Death of a Salesman

Disclaimer: This information is intended to be of a general nature. Please do not rely on any of the content as being a professional tax or legal opinion and seek your own independent advice.

Apologies to playwright Arthur Miller, but the title of his well known work relates nicely to this week’s comments.

One of a real estate salesperson’s most important functions is to appropriately match buyers with properties. Listing and then promoting property for sale and encouraging the buyers to come to you is only part of this process. Whilst almost always working for the seller, agents will often assist buyers by providing general market and specific property information and will sometime introduce buyers to other agents’ listed property.

Referred to as a “conjunctional”, the introducing agent seeks permission from the listing agent to first introduce the buyer and if amenable to the request will offer a portion of their selling fee to the introducing agent should the buyer purchase the property. Technically then, the introducing agent, given they are paid with part of the listing agent’s commission are working for the seller even though they have probably never met.


Conjunctional arrangements between agents are common but are rapidly fading from real estate practice. Certainly in “sellers markets” where supply is tight, conjunctionals all but disappear as buyers benefit from dealing direct with the listing agent, but in less buoyant markets (like the one  we have now) listing agents are more inclined to welcome a conjunctional. Despite being a privilege and not a right, a decade ago conjunctional requests between local, albeit competing, agencies were almost always granted and the standard rate of 40% of the selling fee given to the introducing agent. Nowadays, conjunctional fees offer less incentive and can be as low as 0.25% of the selling price, or the listing agent will simply refuse or agree to the conjunctional after a certain marketing period.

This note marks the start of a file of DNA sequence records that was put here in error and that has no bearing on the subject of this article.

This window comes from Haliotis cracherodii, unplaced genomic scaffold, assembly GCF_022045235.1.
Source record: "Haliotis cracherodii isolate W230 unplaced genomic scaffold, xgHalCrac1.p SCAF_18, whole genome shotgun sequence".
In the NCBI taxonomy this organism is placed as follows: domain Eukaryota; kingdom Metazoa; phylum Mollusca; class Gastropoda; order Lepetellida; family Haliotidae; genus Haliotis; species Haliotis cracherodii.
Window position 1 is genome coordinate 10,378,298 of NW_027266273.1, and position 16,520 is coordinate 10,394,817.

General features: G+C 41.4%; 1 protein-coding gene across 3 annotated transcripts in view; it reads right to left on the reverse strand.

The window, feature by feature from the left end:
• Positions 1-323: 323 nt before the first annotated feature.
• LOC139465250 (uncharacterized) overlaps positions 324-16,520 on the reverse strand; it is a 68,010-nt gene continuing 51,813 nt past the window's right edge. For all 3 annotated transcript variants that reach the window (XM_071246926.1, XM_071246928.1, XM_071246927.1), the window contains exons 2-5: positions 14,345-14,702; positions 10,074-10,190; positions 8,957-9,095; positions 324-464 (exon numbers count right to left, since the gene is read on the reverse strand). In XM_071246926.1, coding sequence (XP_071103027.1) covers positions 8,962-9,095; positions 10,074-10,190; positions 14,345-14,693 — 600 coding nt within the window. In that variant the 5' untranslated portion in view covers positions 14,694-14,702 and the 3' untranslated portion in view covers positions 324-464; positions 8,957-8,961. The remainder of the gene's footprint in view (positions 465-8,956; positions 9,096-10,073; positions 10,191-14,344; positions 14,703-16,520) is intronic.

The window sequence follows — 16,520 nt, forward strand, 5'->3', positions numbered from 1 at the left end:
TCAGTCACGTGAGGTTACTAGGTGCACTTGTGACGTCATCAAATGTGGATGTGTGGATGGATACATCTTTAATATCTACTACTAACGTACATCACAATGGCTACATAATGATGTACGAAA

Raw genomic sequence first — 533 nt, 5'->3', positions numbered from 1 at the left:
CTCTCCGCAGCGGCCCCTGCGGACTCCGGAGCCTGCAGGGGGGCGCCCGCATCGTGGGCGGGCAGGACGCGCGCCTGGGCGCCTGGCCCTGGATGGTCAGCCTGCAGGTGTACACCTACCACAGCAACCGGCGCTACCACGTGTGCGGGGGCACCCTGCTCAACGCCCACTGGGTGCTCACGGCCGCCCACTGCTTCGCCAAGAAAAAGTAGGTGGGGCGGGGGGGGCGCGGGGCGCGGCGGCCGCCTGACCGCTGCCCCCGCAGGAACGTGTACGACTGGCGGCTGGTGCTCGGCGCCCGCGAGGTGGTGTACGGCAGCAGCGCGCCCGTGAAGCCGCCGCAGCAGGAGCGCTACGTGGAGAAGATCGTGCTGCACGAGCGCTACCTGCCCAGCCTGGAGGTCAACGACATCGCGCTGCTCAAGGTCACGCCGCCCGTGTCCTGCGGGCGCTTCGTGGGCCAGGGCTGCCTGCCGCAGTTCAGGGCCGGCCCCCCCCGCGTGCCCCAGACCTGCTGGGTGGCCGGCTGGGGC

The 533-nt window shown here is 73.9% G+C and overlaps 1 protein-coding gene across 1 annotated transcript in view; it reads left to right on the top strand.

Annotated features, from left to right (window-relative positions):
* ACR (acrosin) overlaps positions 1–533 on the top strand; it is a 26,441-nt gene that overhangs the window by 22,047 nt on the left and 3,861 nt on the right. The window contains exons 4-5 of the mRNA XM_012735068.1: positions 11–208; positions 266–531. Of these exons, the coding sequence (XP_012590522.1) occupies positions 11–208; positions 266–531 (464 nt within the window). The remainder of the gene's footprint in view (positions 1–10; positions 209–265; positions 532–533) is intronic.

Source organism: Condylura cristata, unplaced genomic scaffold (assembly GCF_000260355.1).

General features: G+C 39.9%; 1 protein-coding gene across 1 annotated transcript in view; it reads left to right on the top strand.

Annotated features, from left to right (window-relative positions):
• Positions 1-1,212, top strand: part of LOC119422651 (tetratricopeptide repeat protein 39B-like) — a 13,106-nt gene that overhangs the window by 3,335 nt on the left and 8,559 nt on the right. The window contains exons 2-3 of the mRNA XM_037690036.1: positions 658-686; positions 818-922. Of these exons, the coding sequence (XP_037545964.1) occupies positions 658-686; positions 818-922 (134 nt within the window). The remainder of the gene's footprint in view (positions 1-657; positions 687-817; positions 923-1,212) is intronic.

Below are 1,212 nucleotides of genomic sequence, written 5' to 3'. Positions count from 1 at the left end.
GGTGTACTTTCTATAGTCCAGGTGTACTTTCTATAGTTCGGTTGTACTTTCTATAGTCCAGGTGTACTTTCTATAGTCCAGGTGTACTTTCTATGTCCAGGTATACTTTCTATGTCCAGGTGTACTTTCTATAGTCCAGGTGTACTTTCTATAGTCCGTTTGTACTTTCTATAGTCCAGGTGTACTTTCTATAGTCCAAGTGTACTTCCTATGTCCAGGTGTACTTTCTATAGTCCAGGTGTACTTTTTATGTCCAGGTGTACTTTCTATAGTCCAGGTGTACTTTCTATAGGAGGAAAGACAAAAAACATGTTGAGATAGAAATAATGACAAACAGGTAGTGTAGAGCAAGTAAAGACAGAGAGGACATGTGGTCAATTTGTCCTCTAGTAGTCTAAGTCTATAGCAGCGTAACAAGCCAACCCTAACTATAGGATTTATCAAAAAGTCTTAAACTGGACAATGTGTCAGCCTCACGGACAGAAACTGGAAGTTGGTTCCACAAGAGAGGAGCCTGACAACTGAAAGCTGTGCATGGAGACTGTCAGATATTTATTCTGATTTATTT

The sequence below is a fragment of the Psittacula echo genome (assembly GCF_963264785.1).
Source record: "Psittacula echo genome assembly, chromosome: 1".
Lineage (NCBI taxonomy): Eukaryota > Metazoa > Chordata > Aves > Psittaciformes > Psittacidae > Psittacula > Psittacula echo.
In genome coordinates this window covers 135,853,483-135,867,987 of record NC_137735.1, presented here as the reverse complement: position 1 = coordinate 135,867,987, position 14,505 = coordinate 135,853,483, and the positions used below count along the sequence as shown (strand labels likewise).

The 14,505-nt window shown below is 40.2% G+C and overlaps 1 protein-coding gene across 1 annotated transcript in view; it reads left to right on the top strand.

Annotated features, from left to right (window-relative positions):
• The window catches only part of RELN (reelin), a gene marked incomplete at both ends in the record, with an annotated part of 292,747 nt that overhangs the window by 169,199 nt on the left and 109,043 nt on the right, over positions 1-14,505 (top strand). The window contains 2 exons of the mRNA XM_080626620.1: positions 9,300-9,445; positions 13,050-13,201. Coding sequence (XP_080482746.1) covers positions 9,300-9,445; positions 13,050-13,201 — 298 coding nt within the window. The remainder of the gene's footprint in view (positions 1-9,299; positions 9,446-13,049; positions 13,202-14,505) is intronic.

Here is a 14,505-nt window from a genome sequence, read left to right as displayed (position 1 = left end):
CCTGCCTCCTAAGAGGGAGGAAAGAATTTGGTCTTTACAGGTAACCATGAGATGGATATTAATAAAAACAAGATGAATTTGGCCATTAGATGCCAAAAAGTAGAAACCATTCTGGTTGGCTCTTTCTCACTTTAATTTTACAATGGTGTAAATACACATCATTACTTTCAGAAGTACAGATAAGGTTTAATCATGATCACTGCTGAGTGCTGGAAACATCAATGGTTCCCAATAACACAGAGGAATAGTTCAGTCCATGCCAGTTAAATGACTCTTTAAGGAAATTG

In a way, this is a shame. The principle of assisting buyers, providing information and encouraging them to buy a suitable property is eroded when the stock to choose from is limited. It is also questionable that should an agent refuse a conjunctional are they really acting in the best interests of their seller? As buyers are often loyal to their introducing agent, a refused request to a conjunctional may mean a missed opportunity for the seller.

Of course, sometimes a conjunctional arrangement is not appropriate. An agent introducing her brother to a property as the potential buyer can hardly be expected to be acting in the best interests of the seller.

This aside, less conjuncting means less hands-on selling for agents and more listing, marketing and matching of buyers to the limited properties listing by that one agency. It is perhaps not the death of the salesman but is certainly a limiting of his/her craft.

by Hayden Groves
REIWA President
REIA Deputy President


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